Your prayers may change day by day or even moment by moment, so fill in the blanks as often as necessary.

Loving and holy God, thank you for your promise to be with us always. Today I am finding that very __________ to believe. Thank you for loving me just as I am.

Compassionate God, you meet us wherever we are.

Holy God, today I am feeling ______________.

I’m alone in my house and I feel ___________.

I’m usually alone in my house but now it’s full of people not in school or at work. That makes me feel _____________.

Creator God, thank you for the glory of this earth and the mystery and miracle of spring. Today when I look outside, I see you in ________________.

Generous God, thank you for the gift of music, art, and poetry that comfort my spirit. Thank you for artists of all kinds. Today I rejoice in this song/image/expression: ____________.

Thank you for the helpers in the world. Please bless first responders, doctors, nurses, and health care workers who are facing extra challenges. Give them strength and resilience. Today I especially pray for _______.

God of all people, across the globe, everyone is impacted by this virus, no matter their culture, language, sexual orientation, economic status, or beliefs. Surround all of us with your healing presence. Please bless _______.

Loving God, you care about our worries big and small. So many people are affected by workplace closing and loss of income. I lift up prayers for _____.

Even before the pandemic began, many already had concerns and worries. Help us not forget those who are mourning, sick, or struggling. God of compassion, I ask you especially to be with _________.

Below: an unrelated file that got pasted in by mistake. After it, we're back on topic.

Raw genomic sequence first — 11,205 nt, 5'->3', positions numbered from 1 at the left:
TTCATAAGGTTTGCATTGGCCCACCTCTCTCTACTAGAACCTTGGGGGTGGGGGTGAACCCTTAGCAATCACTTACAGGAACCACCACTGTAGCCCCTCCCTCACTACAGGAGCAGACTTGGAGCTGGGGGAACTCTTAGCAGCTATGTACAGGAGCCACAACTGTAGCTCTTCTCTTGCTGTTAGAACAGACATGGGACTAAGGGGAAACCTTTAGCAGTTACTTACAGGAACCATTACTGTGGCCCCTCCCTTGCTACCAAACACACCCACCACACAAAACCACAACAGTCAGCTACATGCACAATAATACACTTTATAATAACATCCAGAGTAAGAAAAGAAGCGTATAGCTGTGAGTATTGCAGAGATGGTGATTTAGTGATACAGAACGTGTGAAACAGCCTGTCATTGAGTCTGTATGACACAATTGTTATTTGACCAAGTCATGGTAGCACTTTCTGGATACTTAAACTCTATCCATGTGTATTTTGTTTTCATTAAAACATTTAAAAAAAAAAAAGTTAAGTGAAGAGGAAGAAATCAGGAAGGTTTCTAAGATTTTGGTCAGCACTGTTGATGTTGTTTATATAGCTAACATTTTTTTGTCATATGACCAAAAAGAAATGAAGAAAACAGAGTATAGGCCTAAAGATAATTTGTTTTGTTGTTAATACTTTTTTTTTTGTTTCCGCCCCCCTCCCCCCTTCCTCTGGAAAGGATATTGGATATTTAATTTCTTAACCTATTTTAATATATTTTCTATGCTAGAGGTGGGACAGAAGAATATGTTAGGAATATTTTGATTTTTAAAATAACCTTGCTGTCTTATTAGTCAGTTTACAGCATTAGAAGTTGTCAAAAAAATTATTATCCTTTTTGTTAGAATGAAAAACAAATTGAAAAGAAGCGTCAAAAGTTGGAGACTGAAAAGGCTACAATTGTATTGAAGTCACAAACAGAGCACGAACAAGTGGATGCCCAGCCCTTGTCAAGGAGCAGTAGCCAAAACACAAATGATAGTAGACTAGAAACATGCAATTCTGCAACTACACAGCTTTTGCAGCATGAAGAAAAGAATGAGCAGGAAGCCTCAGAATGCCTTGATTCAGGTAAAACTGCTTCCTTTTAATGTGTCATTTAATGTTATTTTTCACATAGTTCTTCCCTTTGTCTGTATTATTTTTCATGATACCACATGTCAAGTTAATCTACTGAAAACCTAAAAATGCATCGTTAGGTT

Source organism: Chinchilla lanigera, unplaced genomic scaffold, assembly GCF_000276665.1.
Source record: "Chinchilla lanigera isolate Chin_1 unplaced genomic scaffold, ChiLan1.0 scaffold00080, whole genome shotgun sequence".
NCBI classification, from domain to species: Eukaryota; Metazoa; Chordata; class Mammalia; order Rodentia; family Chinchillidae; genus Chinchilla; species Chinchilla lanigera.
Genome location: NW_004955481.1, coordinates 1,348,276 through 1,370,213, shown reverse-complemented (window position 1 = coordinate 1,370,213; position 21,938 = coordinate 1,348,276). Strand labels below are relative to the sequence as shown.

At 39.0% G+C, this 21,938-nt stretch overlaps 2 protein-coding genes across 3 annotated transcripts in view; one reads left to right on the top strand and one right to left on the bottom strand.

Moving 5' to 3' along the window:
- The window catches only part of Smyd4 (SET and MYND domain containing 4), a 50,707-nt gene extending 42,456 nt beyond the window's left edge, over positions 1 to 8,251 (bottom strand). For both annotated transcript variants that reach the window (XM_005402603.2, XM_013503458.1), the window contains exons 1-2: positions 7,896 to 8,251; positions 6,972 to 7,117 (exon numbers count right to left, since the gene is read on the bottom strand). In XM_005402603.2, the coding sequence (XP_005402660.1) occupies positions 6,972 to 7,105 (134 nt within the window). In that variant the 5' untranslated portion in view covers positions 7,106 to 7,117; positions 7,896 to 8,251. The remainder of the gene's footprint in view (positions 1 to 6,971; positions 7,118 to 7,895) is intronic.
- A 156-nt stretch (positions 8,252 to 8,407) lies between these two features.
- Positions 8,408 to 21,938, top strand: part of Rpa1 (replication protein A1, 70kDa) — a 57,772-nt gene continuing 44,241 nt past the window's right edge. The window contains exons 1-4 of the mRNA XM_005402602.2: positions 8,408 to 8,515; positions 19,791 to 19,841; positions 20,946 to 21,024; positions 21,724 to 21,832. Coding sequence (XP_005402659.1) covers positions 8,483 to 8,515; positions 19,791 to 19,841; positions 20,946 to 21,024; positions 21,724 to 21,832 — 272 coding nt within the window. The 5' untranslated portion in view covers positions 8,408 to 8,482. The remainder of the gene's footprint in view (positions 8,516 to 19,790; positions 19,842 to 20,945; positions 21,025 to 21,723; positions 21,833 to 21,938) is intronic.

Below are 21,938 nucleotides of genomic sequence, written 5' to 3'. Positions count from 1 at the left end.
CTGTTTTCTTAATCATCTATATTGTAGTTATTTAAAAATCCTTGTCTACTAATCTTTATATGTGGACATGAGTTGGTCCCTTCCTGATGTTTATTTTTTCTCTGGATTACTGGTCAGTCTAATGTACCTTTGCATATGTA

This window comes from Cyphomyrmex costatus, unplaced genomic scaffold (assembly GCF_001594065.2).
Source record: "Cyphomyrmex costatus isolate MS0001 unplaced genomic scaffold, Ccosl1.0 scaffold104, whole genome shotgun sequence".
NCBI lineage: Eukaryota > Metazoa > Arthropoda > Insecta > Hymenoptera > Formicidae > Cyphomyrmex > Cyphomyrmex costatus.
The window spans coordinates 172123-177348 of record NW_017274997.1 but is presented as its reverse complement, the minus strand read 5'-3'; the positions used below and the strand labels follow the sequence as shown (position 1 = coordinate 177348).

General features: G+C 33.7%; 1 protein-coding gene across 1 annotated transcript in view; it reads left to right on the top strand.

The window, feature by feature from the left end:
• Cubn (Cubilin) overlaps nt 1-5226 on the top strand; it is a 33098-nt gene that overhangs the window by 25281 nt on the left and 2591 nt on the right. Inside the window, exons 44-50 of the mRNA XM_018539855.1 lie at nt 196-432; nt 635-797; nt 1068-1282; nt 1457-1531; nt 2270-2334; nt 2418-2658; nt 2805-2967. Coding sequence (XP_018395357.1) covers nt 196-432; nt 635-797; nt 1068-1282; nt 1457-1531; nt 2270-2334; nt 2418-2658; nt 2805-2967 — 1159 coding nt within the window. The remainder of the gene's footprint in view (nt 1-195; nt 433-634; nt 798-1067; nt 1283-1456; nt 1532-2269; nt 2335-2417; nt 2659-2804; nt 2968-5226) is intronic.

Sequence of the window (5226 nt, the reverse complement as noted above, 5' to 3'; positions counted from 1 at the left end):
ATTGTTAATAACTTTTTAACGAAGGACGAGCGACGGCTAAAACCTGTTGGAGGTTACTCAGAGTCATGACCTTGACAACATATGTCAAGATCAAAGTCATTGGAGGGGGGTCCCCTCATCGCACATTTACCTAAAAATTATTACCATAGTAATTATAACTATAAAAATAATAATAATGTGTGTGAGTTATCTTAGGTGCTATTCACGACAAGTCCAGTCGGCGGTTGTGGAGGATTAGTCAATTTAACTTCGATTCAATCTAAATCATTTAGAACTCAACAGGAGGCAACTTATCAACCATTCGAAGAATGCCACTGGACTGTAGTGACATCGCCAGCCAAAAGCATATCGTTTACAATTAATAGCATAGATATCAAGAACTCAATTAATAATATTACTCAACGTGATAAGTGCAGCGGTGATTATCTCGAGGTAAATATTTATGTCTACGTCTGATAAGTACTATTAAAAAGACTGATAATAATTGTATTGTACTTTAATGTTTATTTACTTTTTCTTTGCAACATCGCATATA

You told us to love our neighbors and to love ourselves. Knowing that you love me today and always, I lift up a prayer for myself. You who created me in your holy image and you call me your beloved child, I ask you to be with me. Please help me ________________.

And God who knows my heart, I add these prayers: _________.

To you be the honor and glory, now and forever. Amen.

Pray boldly!

John again was standing with two of his disciples, and as he watched Jesus walk by, he exclaimed, “Look, here is the Lamb of God!” The two disciples heard him say this, and they followed Jesus.  When Jesus turned and saw them following, he said to them, ‘What are you looking for?”’ (John 1: 35-38)

You might expect Jesus’ first recorded words to be preaching or teaching or expounding on some ancient text.  But in the Gospel of John, none of that happens. The first thing Jesus says is a question. He turns to his would-be disciples and asks them, “What are you looking for?”

            Jesus – the Messiah, the Son of God, the Light of the world – wants to know what is on their minds. What are you looking for? It’s another way of saying, “What are you seeking? What do you lack?”

            Jesus looks his potential followers in the eye and wonders, “What do you really, really want?”

            It is an invitation to powerful prayer. And yet how often do we hesitate to say out loud what is on our hearts and minds? We are so good at praying polite prayers that list the needs of others, never ourselves. We pray tentative prayers couched with caveats like “If it’s possible…”. Yet Jesus demands, “What are you looking for?” What do you want?